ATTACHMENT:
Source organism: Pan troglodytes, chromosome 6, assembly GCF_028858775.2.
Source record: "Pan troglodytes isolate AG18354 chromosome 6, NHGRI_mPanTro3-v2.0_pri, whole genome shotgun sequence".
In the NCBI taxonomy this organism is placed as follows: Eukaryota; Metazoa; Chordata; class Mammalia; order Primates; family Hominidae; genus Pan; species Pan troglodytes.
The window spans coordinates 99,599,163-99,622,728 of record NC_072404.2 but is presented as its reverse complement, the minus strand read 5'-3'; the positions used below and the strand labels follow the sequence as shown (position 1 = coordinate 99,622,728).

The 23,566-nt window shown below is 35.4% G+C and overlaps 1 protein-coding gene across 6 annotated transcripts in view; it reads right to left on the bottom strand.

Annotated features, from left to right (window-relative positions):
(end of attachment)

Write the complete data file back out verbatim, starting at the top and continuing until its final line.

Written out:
Source organism: Pan troglodytes, chromosome 6, assembly GCF_028858775.2.
Source record: "Pan troglodytes isolate AG18354 chromosome 6, NHGRI_mPanTro3-v2.0_pri, whole genome shotgun sequence".
In the NCBI taxonomy this organism is placed as follows: Eukaryota; Metazoa; Chordata; class Mammalia; order Primates; family Hominidae; genus Pan; species Pan troglodytes.
The window spans coordinates 99,599,163-99,622,728 of record NC_072404.2 but is presented as its reverse complement, the minus strand read 5'-3'; the positions used below and the strand labels follow the sequence as shown (position 1 = coordinate 99,622,728).

The 23,566-nt window shown below is 35.4% G+C and overlaps 1 protein-coding gene across 6 annotated transcripts in view; it reads right to left on the bottom strand.

Annotated features, from left to right (window-relative positions):